brings you across the river. When the river is crossed the boat is no longer
necessary. You don't hang onto the boat after completing the journey, and you
certainly don't worship the boat.
Many times students come to the guru with a preconceived idea of what the guru
should be like. They come with expectations of what the guru is there to do for
them. Perhaps the students think the guru should give them much attention, or
make decisions for them, or take on troubles they have created for themselves.
Sometimes the students think the guru should behave in a certain way. When these
expectations and preconceived images are not met, the student becomes upset and
may even leave the guru.
This is not the proper way to approach a teacher. A student should not be filled
with expectations and preconceived images, but with a burning desire to learn,
and with firm determination. Then there will be no difficulty. The guru and the
disciple can then do their work accordingly.
The spiritual seeker should not worry about who the guru is, or what the guru
will do. The seeker's first concern is getting prepared, organizing her or his
life and thoughts in a spiritually healthy way, and then working toward a way of
life that simplifies and purifies. At the right time the master will be there.
Once the guru has arrived, the methods and behavior of the guru should not be
the disciple's concern. The disciple's work is to act on the instructions and
teachings of the master, and at the same time, work toward more and more
selflessness, and surrender of the ego. It is the ego that is the principle
barrier to enlightenment.
A spiritual master's ways of teaching are many and sometimes mysterious. To one
student the guru may show much attention, spending much time with a student,
even doting on a particular student. Another student may be utterly ignored by
the master. It doesn't matter. Each student is getting a teaching, and because
of the insight of the master, just the right teaching at the right time. The
guru is not in a student's life to give the student what the student thinks she
wants, but rather to give what is needed to progress spiritually.
The guru does not operate from what seems fair, or outwardly appropriate. He is
not constrained to such cultural amenities. He can seem harsh, even brutal. He
will put students in situations that make no sense, or are very uncomfortable.
He will say things that won't make any sense for months. He will ask things of
students that students think are impossible. Everything the guru is doing is for
the growth of the student. The student need only have faith in that fact.
The guru also teaches without words or actions. As the disciple learns to
surrender and move the ego out of the way, and grows more selfless, the ability
to learn intuitively from the guru grows. The student learns in the cave of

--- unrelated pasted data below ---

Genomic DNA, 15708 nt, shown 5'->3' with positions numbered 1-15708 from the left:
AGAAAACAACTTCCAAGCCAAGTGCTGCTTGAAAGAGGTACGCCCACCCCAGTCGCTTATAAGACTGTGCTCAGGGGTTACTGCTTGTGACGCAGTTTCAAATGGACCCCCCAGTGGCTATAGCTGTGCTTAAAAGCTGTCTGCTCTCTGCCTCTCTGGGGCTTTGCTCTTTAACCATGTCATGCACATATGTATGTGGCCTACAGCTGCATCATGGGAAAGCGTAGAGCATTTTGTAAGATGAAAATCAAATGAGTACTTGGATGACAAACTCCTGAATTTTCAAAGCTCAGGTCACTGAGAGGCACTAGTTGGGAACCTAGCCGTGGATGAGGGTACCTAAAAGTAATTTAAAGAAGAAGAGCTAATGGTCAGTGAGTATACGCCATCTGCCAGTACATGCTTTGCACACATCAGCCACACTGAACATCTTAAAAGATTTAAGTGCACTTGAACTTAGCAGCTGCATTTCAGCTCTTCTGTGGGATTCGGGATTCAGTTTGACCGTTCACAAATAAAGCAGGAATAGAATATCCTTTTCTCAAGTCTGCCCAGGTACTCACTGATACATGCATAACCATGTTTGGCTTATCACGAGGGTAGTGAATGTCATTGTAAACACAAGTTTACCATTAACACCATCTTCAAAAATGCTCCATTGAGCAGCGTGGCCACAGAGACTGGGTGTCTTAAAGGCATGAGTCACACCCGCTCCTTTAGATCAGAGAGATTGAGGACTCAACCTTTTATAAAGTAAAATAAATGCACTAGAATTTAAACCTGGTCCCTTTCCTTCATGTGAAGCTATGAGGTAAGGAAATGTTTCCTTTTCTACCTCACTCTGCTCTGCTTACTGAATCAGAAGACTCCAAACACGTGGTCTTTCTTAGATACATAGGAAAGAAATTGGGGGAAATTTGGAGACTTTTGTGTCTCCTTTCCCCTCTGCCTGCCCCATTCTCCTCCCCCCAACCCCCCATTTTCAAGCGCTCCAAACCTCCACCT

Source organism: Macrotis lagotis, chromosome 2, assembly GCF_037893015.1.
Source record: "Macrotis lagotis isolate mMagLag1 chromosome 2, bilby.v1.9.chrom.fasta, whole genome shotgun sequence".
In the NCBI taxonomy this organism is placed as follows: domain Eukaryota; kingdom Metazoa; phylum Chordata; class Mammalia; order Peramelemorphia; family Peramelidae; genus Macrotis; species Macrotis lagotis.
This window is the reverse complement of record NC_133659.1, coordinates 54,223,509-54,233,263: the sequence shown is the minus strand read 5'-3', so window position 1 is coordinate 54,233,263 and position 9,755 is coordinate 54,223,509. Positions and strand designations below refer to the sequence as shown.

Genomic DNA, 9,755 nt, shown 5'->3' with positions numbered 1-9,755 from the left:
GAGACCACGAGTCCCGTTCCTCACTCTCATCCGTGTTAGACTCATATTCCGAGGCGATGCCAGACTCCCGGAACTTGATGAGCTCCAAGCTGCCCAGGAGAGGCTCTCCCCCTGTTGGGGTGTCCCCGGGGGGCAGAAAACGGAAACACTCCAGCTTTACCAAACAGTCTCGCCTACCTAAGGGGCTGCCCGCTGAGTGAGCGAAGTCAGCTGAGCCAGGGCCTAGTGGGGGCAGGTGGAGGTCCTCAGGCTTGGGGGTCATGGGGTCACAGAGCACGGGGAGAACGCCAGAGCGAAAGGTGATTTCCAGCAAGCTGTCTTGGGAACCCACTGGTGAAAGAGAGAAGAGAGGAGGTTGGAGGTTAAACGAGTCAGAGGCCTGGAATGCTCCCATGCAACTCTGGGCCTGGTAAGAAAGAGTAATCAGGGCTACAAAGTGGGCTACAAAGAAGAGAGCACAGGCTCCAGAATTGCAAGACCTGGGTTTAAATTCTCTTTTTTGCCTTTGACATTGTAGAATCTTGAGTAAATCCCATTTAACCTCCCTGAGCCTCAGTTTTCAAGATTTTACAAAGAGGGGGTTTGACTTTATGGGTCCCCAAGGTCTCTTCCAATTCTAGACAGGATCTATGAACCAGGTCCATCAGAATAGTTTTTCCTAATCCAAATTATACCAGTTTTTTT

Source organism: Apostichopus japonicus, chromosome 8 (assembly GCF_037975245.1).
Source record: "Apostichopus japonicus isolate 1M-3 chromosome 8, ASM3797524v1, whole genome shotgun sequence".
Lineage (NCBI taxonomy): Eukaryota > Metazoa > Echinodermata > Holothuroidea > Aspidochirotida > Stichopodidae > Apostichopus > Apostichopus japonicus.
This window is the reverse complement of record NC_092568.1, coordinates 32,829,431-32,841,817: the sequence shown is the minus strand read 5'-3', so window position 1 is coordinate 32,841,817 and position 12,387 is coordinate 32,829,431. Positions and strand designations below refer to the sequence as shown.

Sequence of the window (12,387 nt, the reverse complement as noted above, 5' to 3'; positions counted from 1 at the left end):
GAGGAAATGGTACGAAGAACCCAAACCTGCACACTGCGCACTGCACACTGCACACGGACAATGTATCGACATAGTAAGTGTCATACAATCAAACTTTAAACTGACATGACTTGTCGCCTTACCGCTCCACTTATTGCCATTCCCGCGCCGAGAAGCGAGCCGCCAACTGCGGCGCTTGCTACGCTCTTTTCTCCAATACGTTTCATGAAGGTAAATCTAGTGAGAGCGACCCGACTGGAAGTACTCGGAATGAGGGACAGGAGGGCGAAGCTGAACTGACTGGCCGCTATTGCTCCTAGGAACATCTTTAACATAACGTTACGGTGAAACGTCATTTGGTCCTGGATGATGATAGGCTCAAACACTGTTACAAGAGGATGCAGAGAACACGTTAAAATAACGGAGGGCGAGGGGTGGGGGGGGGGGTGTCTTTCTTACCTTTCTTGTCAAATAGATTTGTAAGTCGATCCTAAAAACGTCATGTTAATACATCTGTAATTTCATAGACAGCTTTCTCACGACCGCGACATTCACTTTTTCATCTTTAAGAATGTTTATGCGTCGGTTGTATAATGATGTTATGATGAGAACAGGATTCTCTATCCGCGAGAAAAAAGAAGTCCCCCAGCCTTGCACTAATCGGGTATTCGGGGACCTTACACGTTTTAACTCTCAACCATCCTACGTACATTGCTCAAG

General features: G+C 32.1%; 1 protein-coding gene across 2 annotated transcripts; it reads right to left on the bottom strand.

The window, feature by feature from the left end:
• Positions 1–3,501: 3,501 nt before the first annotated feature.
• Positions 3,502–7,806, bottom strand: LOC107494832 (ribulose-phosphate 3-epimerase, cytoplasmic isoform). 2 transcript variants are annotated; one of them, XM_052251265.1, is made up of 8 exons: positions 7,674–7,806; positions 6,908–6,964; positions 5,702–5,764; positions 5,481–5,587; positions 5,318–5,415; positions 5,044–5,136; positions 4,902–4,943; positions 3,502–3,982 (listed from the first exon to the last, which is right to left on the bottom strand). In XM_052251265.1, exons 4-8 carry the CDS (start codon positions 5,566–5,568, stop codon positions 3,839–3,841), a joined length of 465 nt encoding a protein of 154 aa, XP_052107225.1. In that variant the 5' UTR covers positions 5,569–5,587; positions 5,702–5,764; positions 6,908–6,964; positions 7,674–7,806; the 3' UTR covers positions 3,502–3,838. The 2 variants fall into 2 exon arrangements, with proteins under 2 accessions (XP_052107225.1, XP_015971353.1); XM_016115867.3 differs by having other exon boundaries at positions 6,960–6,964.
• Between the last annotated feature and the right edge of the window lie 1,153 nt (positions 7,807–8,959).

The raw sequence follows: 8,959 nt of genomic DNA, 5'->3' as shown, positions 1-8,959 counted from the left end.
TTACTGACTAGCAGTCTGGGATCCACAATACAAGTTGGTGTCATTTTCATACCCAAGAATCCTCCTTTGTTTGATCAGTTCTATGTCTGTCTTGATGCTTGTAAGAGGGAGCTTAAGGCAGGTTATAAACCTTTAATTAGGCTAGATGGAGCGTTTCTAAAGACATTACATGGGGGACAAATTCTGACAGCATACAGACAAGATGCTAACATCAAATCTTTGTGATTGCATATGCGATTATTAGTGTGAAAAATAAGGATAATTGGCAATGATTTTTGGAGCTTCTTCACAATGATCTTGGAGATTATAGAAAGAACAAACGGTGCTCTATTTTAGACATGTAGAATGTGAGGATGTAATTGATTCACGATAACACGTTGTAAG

silence. It is like tuning into the guru's frequency or plugging into that
stream of knowledge. The guru is always working from there. The disciple's role
is to gradually learn to also work from that place. The disciple learns this by
doing all duties with love, by being nonattached, and by surrendering. The
disciple should always be striving to purify and prepare for more and greater
knowledge. Then God will say, "I want to enter this living temple that you are."
Remove the impurities and you will find that the one who wants to know reality
is the source of reality.
There is also the activity of grace. Grace is the impulse or the impetus of the
energy to dispel darkness. There is the grace of the scriptures, from the wisdom
that has passed down from others. There is the grace of the teacher, who imparts
that wisdom and helps bring it to life in the student. There is the grace of
God, or pure consciousness, that is alive and ever present in everyone's life.
Integral to these three graces is the grace of oneself, having the will to
undertake a purposeful journey in life, to do the spiritual work of life, and to
How do we get this grace? It comes of its own when a seeker has made maximum
effort. When all efforts have been made, and all efforts have been exhausted,
then grace comes.
A Sanskrit word for grace is shaktipata. Shakti means energy, and pata means
bestowing. Shaktipata means "bestowing the energy" or lighting the lamp.
Sometimes shaktipata is translated as "descent of power." A power comes from
above, of its own, to a vessel that is cleaned, purified, and is prepared to
receive it. When the instructions from the guru have been completed, the seeker
has become strong in selflessness and surrender, and the samskaras have been
burned, grace comes.
Grace is only possible with a disciple who has gone through a long period of
discipline, austerity, and spiritual practices. When a student has done these
practices and followed the teacher's instructions with all faithfulness,
truthfulness, and sincerity, then the subtlest obstacle is removed by the
master. The experience of enlightenment comes from the sincere effort of both
master and disciple. When you have done your duties skillfully and
wholeheartedly, you reap the fruits gracefully. Grace dawns when action ends.
Shaktipata is the grace of God transmitted through the master.
Guru is the disciple's guide through life, through the mysterious terrain of the
spiritual heart, and into and beyond the realm of death.
Just address an email to Yoga-Meditation@yahoogroups.com